The creation of fundamentalist religion…

ARABIA_SAUDITA_-_terrorismo_islamico

I was reading today how the Iranian President, Hassan Rouhani, has accused the west of creating the conditions which allowed the development of the extreme militant fundamentalist group that is the current enemy number one of the US and her allies- ISIS. It is a sign of how much things have changed in international relations that an Iranian president could say things like this and anyone would be listening. Even more than most of us would listen and think that he is absolutely right.

Anyone ever heard someone say this?-

“More wars are created by religion than just about any other cause.”

It is one of those truisms that, even though very easily challenged by a cursory look at history (witness both world wars in the last C) is remarkably persistent in our culture. Religion creates fervently held divergent ideas and fanatics who would defend these ideas at any cost.

Karen Armstrong (she of the Charter for Compassion initiative) has written a new book entitled Religion and the history of violence. She deals with this subject in a remarkable article in The Guardian today, which is really worth reading in full. In the article, she deals with the co-existence of violence and religion throughout history, arguing that in most cases, religious violence is intermingled with political expediency in such a way that it is almost impossible to describe the cause of the violence as being the religion itself.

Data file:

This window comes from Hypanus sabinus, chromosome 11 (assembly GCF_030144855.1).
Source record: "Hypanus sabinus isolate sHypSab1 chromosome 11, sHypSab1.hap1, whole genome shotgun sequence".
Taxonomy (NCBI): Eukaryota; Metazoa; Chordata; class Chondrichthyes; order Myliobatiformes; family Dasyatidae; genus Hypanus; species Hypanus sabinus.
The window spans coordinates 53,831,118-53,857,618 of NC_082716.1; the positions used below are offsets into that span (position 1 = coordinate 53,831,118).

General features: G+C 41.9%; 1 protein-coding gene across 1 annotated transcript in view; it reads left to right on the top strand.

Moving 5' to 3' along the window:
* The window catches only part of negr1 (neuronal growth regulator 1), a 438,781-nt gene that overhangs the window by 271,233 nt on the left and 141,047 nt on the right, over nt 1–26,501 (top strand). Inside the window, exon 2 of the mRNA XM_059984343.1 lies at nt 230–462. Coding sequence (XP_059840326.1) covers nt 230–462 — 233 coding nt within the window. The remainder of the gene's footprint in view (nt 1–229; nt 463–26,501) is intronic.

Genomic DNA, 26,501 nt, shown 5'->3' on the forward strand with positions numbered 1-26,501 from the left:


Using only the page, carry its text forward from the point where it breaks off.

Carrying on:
She next deals with the rise of this thing called ‘secularism’, which was the West’s answer to perceptions of the danger of allowing religion to mix with politics.

When dealing with more recent religious conflicts, she had this to say;

When secularisation was implemented in the developing world, it was experienced as a profound disruption – just as it had originally been in Europe. Because it usually came with colonial rule, it was seen as a foreign import and rejected as profoundly unnatural. In almost every region of the world where secular governments have been established with a goal of separating religion and politics, a counter-cultural movement has developed in response, determined to bring religion back into public life. What we call “fundamentalism” has always existed in a symbiotic relationship with a secularisation that is experienced as cruel, violent and invasive. All too often an aggressive secularism has pushed religion into a violent riposte.

 

Every fundamentalist movement that I have studied in Judaism, Christianity and Islam is rooted in a profound fear of annihilation, convinced that the liberal or secular establishment is determined to destroy their way of life. This has been tragically apparent in the Middle East.

Fundamentalism as reaction, not as consequence of faith itself. Pretty much what the Iranian President is saying. Armstrong goes on to say this;

Many secular thinkers now regard “religion” as inherently belligerent and intolerant, and an irrational, backward and violent “other” to the peaceable and humane liberal state – an attitude with an unfortunate echo of the colonialist view of indigenous peoples as hopelessly “primitive”, mired in their benighted religious beliefs. There are consequences to our failure to understand that our secularism, and its understanding of the role of religion, is exceptional.